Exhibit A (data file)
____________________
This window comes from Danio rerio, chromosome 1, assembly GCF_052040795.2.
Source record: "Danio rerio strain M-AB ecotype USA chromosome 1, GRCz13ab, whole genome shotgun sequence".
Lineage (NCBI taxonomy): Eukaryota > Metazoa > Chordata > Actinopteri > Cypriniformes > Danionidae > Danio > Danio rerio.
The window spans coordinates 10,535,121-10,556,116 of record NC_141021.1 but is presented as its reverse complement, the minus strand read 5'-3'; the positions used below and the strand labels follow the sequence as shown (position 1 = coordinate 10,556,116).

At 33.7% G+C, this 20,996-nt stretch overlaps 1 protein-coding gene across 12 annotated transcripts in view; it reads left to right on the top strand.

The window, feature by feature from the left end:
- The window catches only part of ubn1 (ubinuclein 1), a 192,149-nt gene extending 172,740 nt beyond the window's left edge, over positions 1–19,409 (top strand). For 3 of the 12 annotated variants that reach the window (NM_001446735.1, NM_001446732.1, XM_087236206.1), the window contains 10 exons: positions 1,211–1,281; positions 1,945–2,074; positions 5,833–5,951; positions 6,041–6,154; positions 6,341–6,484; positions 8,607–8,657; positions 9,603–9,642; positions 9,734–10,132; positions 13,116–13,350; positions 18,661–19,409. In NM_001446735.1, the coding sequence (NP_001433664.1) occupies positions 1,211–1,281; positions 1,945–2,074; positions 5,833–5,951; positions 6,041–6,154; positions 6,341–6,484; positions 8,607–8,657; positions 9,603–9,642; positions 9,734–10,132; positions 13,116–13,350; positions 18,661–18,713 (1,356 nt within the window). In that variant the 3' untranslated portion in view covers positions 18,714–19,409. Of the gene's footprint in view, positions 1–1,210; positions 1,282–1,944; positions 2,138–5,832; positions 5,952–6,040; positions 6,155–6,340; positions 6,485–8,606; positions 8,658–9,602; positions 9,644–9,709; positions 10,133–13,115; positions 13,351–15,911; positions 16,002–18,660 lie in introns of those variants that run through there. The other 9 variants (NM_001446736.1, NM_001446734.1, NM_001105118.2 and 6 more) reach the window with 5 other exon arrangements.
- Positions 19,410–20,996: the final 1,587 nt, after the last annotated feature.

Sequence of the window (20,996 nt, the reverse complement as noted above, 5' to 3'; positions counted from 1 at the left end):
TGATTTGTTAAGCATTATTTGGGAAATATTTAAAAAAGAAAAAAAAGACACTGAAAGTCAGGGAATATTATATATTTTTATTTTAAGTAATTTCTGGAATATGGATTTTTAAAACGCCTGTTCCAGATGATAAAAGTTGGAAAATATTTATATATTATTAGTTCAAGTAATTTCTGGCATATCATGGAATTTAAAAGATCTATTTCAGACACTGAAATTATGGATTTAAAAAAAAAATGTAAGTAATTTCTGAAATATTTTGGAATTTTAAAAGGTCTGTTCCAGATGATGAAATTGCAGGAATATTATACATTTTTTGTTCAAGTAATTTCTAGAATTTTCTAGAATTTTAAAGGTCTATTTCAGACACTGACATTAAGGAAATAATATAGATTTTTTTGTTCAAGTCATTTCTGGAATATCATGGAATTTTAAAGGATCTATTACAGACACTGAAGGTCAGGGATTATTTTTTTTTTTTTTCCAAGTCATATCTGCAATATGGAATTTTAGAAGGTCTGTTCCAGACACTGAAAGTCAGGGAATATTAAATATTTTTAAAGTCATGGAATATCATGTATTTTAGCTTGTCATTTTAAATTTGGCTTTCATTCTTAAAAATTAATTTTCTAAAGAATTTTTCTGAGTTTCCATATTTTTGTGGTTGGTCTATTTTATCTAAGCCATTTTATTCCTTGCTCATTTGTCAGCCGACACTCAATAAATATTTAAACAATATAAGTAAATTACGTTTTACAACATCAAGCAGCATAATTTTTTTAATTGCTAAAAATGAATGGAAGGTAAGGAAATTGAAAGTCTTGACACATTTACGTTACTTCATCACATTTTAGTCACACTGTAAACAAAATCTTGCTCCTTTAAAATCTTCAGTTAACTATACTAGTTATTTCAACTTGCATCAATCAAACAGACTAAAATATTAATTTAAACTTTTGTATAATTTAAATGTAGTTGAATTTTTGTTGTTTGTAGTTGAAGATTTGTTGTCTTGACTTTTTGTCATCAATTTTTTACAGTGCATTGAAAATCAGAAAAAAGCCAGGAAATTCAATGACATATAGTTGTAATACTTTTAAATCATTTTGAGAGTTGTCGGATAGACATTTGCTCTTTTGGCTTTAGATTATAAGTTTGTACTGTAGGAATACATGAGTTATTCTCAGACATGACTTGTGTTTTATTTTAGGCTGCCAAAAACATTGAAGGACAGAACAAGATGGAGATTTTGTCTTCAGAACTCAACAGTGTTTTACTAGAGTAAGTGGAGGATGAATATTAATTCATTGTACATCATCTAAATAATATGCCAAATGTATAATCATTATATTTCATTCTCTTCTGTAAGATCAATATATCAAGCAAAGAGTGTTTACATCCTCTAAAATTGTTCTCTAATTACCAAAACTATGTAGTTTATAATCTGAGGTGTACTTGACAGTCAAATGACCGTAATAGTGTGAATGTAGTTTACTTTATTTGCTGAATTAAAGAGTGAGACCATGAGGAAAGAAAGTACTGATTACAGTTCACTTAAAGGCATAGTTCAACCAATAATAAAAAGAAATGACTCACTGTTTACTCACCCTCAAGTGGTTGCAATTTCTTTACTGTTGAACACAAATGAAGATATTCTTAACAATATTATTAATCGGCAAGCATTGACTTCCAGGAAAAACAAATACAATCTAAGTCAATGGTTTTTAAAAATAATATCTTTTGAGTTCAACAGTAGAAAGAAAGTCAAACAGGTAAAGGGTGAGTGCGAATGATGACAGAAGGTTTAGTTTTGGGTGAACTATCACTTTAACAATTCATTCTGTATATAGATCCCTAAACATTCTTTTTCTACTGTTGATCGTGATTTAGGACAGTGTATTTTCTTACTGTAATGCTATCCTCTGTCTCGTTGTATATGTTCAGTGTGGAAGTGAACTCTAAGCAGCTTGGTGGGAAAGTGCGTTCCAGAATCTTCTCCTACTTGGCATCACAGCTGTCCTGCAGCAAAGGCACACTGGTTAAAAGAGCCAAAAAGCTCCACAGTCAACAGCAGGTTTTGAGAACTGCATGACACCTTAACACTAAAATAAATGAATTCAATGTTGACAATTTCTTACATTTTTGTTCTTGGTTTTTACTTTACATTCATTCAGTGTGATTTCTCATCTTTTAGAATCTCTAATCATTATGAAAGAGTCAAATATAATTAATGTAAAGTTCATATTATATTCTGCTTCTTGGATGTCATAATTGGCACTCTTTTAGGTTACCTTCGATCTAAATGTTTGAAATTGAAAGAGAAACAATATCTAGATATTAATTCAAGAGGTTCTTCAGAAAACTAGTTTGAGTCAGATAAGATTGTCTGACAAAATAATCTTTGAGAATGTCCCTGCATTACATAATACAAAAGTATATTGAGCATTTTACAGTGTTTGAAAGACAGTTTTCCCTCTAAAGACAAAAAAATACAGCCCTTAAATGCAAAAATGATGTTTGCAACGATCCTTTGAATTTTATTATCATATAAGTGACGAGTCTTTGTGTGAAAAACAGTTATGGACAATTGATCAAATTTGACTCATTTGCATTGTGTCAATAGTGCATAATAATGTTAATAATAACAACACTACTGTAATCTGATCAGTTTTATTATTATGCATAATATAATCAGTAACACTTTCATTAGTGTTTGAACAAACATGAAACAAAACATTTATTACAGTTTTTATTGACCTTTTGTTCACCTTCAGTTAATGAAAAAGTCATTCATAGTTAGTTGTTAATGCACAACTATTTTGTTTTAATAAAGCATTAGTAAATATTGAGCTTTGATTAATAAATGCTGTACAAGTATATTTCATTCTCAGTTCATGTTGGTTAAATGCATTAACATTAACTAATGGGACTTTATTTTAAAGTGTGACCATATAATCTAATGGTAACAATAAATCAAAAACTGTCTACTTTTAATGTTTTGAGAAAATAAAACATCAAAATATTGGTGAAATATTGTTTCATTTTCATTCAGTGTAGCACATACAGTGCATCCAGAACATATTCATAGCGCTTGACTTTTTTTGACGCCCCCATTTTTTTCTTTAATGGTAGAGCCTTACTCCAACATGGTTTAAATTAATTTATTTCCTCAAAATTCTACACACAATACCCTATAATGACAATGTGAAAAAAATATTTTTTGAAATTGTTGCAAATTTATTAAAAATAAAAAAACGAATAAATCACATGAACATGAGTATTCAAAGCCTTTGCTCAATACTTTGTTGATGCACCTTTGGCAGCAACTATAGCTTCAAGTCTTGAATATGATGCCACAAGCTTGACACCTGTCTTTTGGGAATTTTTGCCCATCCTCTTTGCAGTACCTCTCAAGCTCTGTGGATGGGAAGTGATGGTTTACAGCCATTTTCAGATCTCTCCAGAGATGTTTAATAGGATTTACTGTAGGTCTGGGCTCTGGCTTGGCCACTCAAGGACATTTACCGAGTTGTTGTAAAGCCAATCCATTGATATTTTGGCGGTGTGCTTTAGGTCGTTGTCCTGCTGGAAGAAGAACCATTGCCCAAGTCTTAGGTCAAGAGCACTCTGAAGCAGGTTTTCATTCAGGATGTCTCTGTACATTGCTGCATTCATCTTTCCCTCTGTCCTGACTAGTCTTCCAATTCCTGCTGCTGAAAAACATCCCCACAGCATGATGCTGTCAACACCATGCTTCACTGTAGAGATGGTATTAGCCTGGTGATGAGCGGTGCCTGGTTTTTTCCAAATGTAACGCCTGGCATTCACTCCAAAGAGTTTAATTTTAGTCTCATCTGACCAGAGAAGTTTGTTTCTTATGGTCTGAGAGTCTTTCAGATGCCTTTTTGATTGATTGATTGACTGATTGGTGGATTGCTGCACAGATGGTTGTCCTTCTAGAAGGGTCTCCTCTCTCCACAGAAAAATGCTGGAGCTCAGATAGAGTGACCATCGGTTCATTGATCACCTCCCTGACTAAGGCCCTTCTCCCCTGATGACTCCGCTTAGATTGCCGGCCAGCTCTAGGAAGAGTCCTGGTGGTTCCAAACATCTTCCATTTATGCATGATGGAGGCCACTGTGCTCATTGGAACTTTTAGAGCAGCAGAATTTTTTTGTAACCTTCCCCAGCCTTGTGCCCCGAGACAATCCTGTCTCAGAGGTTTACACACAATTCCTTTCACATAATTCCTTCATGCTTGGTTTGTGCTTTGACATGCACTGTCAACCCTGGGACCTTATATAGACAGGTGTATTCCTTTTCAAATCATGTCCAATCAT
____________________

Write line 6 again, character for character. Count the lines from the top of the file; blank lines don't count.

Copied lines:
The window, feature by feature from the left end: